Human Resource & Labor News
www.agc.orgMay 29, 2013 / Issue No. 3-13
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On the Inside
Another Appeals Court Invalidates Recess Appointment to NLRB
Court Agrees with CDW, Strikes Down NLRB Posting Rule
NLRB's Advice Memo Provides Some Clarity on Acceptable Confidentiality Provisions
Health Care Reform
Labor Department Provides Model Exchange and COBRA Election Notices Required by Affordable Care Act
Affordable Care Act Resources Available to AGC Members
Government Contracting
Wage & Hour Division Issues Davis-Bacon Guidance on Survey Crew Members and Conformance Request Process
Interim Final Rule Issued on Prevailing Wages for H-2B Program
Independent Contractors
AGC Opposes Proposed Survey of Workers on Independent Contractor Issues
Union Contractors to Hold Next Conference Call on June 19
NLRB Controversies and Other Hot Topics Covered at AGC’s 29th Annual Construction Labor Law Symposium
Another Appeals Court Invalidates Recess Appointment to NLRB

The employer community has won another significant victory in litigation challenging the authority of the National Labor Relations Board (NLRB). On May 16, the U.S. Court of Appeals for the Third Circuit invalidated President Obama’s March 2010 recess of Craig Becker to the NLRB. The court agreed with the DC Circuit’s finding in the Noel Canning case that the President’s authority to make recess appointments is reserved for intersession breaks of the Senate, not intrasession breaks. Becker’s appointment took place during an intrasession break.

The case, NLRB v. New Vista Nursing and Rehabilitation, involves an August 2012 order by the NLRB finding that employer New Vista committed an unfair labor practice when it refused to bargain with a newly certified union of nurses. Although the NLRB has five members when fully comprised, it may – and typically does – delegate authority to issue decisions to panels of three members. In this case, the order was issued by a three-member panel that included Becker. New Vista argued that the order was invalid because Becker’s appointment was invalid. The Third Circuit agreed.

The primary issue in the case was the interpretation of the Recess Appointments Clause of the U.S. Constitution. The clause provides that “[t]he President shall have Power to fill up all Vacancies that may happen during the Recess of the Senate, by granting Commissions which shall expire at the End of their next Session.” In a lengthy, painstaking opinion, the court explored the text, context, and historical application of this and other clauses of the Constitution. It concluded that “the Recess of the Senate” refers to only intersession breaks – i.e., breaks between Senate sessions. Since Becker was appointed during an intrasession break – i.e., a break that occurred within a Senate session – the appointment was invalid. Accordingly, the panel issuing the order against New Vista lacked the requisite number of members to exercise the NRLB’s authority and was vacated by the court.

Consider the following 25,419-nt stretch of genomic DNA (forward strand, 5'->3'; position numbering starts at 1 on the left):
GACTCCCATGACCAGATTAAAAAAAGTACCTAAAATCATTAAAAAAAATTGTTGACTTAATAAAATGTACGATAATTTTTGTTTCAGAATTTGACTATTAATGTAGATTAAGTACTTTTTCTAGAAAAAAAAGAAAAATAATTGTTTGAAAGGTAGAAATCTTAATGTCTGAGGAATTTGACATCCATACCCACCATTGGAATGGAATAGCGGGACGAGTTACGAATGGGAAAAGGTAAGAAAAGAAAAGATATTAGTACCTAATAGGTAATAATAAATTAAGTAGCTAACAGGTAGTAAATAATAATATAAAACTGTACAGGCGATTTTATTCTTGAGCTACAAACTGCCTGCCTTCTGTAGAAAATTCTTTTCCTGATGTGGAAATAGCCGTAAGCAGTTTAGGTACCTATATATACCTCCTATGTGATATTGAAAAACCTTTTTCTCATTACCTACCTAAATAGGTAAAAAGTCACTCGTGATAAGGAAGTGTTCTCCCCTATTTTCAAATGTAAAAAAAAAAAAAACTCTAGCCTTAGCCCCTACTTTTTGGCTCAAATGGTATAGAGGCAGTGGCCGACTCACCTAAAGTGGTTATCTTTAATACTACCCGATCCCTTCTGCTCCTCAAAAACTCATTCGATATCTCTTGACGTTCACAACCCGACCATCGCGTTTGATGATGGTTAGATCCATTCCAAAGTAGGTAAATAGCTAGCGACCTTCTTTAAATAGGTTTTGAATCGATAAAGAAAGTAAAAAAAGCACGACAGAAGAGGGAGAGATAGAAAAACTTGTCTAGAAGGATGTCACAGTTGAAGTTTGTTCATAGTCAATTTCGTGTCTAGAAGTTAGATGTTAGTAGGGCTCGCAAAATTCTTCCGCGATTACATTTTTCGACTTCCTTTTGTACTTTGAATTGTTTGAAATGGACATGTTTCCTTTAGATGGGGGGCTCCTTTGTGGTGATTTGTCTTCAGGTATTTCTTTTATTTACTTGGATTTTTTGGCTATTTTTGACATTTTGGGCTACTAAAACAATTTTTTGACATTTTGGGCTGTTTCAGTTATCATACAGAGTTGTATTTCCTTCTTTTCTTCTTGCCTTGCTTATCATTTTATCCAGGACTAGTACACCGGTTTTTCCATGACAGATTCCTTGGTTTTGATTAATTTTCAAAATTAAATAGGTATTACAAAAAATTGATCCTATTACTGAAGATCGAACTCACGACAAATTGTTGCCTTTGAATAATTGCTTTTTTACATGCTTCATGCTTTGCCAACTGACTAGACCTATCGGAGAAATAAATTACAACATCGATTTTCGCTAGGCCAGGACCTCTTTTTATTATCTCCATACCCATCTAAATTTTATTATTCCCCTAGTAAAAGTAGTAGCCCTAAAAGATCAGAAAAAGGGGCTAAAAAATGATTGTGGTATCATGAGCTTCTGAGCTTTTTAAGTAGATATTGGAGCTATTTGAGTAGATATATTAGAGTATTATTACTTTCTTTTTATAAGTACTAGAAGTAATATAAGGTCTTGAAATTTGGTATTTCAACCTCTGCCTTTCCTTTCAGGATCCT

While consistent with the DC Circuit’s Noel Canning decision, the Third Circuit’s holding on the intersession requirement is inconsistent with a 2004 decision by the Eleventh Circuit. The growing split in the circuits on this important question increases the likelihood that the Supreme Court will rule on the issue. As reported earlier, the government has petitioned the Court to review the Noel Canning decision.

Worth noting is that the Third Circuit in New Vista expressly opted not to rule on the meaning of the word “happen” in the Recess Appointments Clause. The DC Circuit in Noel Canning interpreted the term to restrict the President’s recess appointment authority to fill only vacancies that arise during an intersession recess. That is, the appointment must take place during the same intersession recess in which the vacancy arose. A split among several circuits also exists on this issue.

New Vista (and Noel Canning) calls into question the validity of all NLRB decisions in which Becker participated during his service on the Board between March 2010 and January 2012. This includes several significant decisions as well as the “quickie election” rule (which is already on hold as the result of separate litigation). Moreover, it calls into question every decision of the NLRB from the time Chairman Wilma Leibman resigned from the Board in August 2011 through the present. That is because, since then, the Board has continuously relied on recess appointments made during intrasession recesses to establish the three-member quorum required to exercise its powers. Presently, the Board is conducting business as usual, even though it has only one confirmed member (Chairman Mark Pearce) and two members (Sharon Block and Richard Griffin) whose recess appointments were invalidated in Noel Canning.

The uncertainty of the Board’s authority threatens to become decidedly void if no new appointments are confirmed by August 27. On that date, Pearce’s term expires. President Obama on April 9 nominated two new members (Philip Miscimarra and Harry Johnson, III) and re-nominated Pearce for a new term, but the Senate has yet to confirm them.
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